As Prime Minister Michael Manley (Roger Guenveur Smith) of the PNP party speaks about unity, equality and the removal of class divisions his speech is interrupted by a gang from the opposing JLP who use weapons to cause issues. One of those involved in this trouble is single father Ricky (Sheldon Shepard) who is finding it hard to provide for his child in the political climate. Unfortunately his alliance with the JLP gangs leads to him being unable to get legitimate work whilst having to face gang trouble every day as the gangs who work for the PNP make life hell. Having had enough of life in Kingston Ricky decides his best hope is to take his child and girlfriend Kemala (Sky Nicole Grey) away from it all.
As a movie fan I like to challenge myself by watching movies outside of my comfort zone and area of knowledge which is how I came to watch "Better Mus' Come" about the troubled times in Jamaica during the 70s, a period I know nothing about. And writer/director Storm Saulter delivers this effective drama about the time told mainly from the perspective of Ricky as he has to deal with the struggle to provide for his daughter whilst also the repercussions of being involved in the political gang troubles from unable to find work to physical attacks. In fact the look which Saulter gives is the movie's strength because it is a nicely crafted movie which helps to draw those with no knowledge of the actual period in to what is going on.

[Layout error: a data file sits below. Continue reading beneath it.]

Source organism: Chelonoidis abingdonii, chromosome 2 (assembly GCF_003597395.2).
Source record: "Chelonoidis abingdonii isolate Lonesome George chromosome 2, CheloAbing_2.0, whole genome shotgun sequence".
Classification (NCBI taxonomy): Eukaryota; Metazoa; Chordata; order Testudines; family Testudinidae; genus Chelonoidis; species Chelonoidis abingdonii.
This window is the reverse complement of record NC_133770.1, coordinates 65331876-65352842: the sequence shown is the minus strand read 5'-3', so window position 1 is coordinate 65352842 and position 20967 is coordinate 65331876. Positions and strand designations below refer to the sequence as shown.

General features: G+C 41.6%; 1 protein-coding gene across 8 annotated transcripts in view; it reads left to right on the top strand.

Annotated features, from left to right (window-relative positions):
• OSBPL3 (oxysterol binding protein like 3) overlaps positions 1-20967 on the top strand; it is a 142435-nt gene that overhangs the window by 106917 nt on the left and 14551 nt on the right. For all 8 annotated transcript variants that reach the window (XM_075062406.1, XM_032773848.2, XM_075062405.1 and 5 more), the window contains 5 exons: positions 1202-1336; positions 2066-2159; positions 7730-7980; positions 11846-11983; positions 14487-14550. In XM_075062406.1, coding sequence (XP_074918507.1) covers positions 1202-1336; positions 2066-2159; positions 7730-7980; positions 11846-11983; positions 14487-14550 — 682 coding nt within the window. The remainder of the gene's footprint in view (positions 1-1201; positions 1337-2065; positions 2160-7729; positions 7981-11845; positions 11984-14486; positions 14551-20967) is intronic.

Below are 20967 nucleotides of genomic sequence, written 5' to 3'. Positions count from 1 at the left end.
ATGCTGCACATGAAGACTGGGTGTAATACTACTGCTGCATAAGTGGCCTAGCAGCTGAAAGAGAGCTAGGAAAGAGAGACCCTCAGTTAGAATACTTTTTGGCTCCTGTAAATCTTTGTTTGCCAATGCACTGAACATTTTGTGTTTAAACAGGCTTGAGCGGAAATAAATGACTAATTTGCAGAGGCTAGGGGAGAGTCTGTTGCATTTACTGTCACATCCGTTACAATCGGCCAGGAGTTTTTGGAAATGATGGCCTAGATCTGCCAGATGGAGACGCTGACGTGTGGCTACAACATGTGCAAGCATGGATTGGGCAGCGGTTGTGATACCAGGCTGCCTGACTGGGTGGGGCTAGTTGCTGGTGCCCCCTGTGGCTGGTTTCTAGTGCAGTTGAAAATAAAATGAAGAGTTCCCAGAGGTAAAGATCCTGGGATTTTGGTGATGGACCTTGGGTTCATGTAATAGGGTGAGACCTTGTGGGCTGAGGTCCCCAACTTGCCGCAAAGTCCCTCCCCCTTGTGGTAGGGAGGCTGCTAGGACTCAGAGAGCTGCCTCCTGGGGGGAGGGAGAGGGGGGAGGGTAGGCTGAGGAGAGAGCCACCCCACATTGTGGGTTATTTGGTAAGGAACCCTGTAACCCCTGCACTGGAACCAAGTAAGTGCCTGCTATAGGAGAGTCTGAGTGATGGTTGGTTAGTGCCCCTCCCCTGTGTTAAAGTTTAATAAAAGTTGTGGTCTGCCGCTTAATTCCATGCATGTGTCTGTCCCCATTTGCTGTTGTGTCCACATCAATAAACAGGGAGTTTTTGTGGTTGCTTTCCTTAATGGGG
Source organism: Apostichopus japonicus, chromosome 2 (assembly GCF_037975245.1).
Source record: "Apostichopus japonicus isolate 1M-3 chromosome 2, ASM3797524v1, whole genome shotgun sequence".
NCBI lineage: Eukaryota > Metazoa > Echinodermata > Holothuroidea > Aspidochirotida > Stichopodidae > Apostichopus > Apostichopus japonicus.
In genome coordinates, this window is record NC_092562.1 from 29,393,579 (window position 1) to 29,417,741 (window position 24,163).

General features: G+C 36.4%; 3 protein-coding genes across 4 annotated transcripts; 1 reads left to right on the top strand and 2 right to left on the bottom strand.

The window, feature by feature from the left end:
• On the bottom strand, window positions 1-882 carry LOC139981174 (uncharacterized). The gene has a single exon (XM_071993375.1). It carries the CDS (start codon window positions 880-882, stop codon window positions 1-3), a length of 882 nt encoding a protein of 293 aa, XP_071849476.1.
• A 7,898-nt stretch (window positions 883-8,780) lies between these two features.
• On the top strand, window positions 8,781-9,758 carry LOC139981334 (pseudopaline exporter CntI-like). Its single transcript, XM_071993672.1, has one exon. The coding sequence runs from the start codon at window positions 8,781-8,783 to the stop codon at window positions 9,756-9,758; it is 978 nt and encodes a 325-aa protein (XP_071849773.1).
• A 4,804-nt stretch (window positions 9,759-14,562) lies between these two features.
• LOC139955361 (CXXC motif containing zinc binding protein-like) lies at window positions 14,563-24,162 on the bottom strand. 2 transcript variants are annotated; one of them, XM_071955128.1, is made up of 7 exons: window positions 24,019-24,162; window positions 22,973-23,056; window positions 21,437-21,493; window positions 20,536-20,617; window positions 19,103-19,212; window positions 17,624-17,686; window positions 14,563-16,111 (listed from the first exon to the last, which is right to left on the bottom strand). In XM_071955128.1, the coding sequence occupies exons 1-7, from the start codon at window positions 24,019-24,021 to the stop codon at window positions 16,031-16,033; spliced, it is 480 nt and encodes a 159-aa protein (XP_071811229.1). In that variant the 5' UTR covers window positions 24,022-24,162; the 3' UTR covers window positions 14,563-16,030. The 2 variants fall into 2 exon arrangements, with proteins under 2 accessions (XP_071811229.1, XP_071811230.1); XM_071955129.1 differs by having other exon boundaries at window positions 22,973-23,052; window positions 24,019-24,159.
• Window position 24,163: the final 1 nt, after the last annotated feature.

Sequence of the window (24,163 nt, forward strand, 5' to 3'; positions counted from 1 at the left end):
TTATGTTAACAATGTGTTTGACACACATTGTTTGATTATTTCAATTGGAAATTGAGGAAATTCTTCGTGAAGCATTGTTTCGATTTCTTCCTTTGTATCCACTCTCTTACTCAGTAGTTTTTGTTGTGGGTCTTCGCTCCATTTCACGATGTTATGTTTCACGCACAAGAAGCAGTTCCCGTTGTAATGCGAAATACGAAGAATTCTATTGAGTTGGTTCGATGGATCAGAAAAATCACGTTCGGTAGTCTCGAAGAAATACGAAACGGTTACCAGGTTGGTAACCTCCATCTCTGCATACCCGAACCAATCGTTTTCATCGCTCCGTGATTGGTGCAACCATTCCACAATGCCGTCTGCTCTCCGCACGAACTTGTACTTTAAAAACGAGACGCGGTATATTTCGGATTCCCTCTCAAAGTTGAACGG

But the flip side of this that "Better Mus' Come" does have one of those incredibly familiar storylines where a person's choices to be involved in a gang not only end up causing him problems on a day to day basis but also when he decides it is time to get away from this life. It seems every few years a movie is made which tells the same story but in a different location be it the gang troubles in South America to getting out of the football violence of gangs in London. And as such for all of the crafting which goes in to the movie you can't but help know where it is going.
What this all boils down to is that "Better Mus' Come" is a well made movie which draws you in to what is going on but at the same time it tells a familiar story which has been told many a time but in different locations.